“Rosencrantz and Guildenstern” by Fareez Giga
“Rosencrantz and Guildenstern are dead” is an astounding, intellectually challenging, and humorous concoction. Stoppard cleverly captures the characters of Hamlet, written by Shakespeare, but creates somewhat of a comic tragedy. Clearly an oxymoron, but profoundly effective. The play focuses on the story of Hamlet, but from the viewpoint of rosencrantz and guildenstern, and it also takes the theories proposed in Hamlet and presents them in a comic, rather than sul-len, manner. One of the most humorous scenes is when rosencrantz, or guildenstern, since the distinction is never truly made between the two, is laying on a table and thinking to himself what it is like to be “dead in a box.” This scene proves to be hilarious, despite its deep meaning, and parallels the infamous “To be, or not to be” speech in Hamlet. Life’s unanswerable questions are constantly being asked throughout the play, but by inserting these dubious inquiries within a comedy, Stoppard is able to captivate and preserve his audience’s attention. In fact, the humor provides the wiring, which connects the messages of the play to our own chaotic existences. This brilliant literary work captures the essence of a tragedy within a comedy, something only few authors can accomplish. It is able to provide profound, theoretical ideas that have long been questioned into a comic perspective, and yet keep its integrity.
In just one short paragraph, Fareez engages with the literary work “Rosencrantz and Guildenstern are Dead” in a lively and creative manner. Early on, the essay pinpoints the “oxymoron” of the tragicomedy form, giving us a theme of contrasts that runs throughout the short essay response. Fareez demonstrates his familiarity with the work by highlighting a specific scene from the play. This is more effective than a summary; considering the limited space provided, a summary would take up too much space and could also seem too general. The subsequent analysis of this scene shows that Fareez is an active interpreter of the literary work, as well as an avid reader of other plays, as shown by the analogy he draws to Hamlet. Through the description and analysis of one specific scene, Fareez addresses a broader issue: the “intellectually exciting” aspects of literary work that the essay prompt asks him to explain.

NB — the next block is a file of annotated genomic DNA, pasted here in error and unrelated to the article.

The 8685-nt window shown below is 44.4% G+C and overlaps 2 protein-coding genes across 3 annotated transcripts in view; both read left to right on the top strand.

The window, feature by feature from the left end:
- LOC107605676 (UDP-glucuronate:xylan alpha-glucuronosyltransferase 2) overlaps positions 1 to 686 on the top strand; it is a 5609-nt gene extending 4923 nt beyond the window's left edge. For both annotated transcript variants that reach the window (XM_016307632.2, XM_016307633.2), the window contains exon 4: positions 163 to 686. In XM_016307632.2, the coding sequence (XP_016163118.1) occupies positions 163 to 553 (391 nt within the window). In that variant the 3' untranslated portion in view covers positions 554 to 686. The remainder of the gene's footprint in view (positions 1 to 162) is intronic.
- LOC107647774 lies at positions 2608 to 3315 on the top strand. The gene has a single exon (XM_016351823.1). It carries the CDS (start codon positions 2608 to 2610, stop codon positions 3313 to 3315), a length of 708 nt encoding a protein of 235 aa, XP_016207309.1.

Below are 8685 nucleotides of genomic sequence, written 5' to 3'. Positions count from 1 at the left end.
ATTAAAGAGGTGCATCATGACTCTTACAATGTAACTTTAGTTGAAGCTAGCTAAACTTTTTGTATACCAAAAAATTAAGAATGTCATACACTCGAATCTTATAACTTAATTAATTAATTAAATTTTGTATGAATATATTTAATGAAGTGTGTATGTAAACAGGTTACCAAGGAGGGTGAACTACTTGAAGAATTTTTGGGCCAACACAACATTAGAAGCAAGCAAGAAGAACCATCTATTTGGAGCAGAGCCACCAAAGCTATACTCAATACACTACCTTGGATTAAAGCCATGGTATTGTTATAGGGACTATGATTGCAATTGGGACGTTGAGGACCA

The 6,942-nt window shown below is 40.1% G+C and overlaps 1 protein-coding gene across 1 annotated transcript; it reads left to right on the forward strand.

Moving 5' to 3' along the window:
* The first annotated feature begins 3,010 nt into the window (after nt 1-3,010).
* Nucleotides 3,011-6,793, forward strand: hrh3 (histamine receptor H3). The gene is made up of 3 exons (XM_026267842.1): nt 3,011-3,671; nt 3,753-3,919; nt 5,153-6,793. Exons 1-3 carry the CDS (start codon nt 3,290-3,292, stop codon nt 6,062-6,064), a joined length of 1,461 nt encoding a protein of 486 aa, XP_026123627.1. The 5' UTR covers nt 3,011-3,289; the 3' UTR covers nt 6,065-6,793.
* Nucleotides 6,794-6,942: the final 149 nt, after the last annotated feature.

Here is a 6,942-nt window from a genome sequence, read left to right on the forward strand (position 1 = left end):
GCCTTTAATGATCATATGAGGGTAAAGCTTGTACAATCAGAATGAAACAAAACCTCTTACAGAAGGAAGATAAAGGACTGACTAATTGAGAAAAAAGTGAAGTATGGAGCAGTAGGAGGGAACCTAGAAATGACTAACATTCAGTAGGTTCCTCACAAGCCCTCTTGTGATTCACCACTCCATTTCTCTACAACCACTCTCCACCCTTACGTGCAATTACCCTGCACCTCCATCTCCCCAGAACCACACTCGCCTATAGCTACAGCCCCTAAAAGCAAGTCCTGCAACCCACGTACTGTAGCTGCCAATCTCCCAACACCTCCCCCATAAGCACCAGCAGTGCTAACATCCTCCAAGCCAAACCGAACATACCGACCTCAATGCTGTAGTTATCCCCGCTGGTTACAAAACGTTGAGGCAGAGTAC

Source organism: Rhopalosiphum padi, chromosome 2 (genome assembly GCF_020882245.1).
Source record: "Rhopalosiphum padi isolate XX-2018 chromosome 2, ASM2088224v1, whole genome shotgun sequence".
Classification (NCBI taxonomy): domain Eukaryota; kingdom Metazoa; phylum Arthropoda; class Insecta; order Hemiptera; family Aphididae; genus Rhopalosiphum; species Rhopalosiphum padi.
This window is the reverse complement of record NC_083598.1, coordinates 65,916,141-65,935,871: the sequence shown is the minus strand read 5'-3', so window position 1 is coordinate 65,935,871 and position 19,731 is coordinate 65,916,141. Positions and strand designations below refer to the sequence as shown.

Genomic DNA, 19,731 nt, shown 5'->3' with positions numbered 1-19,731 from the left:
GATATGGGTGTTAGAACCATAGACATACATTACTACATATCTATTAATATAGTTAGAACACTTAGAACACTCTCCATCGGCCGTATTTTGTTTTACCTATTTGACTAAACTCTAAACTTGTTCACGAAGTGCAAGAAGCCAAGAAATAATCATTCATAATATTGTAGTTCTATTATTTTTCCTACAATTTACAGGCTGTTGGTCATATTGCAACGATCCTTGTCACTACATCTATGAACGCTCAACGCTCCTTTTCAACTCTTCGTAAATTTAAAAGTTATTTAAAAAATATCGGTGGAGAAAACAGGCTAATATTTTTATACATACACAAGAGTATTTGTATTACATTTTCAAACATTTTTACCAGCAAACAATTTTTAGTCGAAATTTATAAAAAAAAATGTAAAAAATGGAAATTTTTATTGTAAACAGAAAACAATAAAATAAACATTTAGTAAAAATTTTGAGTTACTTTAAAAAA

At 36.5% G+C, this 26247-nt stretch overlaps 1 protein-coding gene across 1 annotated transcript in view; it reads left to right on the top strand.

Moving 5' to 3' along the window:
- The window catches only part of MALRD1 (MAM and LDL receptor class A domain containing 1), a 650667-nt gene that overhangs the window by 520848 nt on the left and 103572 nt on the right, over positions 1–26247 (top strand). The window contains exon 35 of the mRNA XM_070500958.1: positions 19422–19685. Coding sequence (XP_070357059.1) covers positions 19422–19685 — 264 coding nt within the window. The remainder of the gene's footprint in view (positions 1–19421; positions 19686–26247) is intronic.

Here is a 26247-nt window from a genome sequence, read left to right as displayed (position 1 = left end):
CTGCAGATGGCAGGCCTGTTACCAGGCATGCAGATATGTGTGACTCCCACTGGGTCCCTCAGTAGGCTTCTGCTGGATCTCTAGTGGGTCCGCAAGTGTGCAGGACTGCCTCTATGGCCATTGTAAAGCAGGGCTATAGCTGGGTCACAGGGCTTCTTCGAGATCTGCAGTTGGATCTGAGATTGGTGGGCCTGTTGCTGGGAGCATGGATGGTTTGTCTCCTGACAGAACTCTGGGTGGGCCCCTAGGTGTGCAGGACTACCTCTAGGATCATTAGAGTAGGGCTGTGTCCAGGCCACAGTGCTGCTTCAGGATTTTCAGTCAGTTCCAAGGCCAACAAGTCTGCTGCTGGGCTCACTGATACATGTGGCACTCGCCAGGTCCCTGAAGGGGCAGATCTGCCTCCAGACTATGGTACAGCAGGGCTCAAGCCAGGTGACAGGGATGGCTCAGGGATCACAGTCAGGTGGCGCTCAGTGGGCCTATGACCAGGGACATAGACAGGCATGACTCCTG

The reference to “life’s unanswerable questions” implies that these are the types of deep philosophical inquiries that Fareez himself participates in. He might have chosen to be more explicit about this, thereby linking his analysis of the play more directly to his own life. This would help address the “explain why” aspect of the essay question in greater detail. It is always important to address all parts of an essay question to show that you have read the prompt mindfully and given it careful consideration.
This essay relates to Fareez’s other essay, “A Dramatic Coup” (Chapter 16), in that it describes his passion for drama and theater.
Some students choose to write on completely different topics for their various essays, especially if they have a diversity of interests.
However, it is also appropriate to focus on a particular passion or interest, especially if you plan on pursuing this in college or are applying to a special program in a school and wish to demonstrate your dedication to a specific field such as science, music, or service. Writing more than one essay on a specific passion/interest runs the risk of sounding redundant, so this approach may be more useful for shorter essays. In Fareez’s case, he was able to demonstrate in “A Dramatic Coup” that he is a dedicated actor, and also show that he is able to approach theater from a more intellectual and philosophical angle in “Rosencrantz and Guildenstern.” Read together, these two essays give us the sense that Fareez is a creative individual who is willing to tackle an interest from many different perspectives. Furthermore, one can predict that Fareez will be a valuable asset to Stanford’s drama department, whatever area of study he ultimately chooses.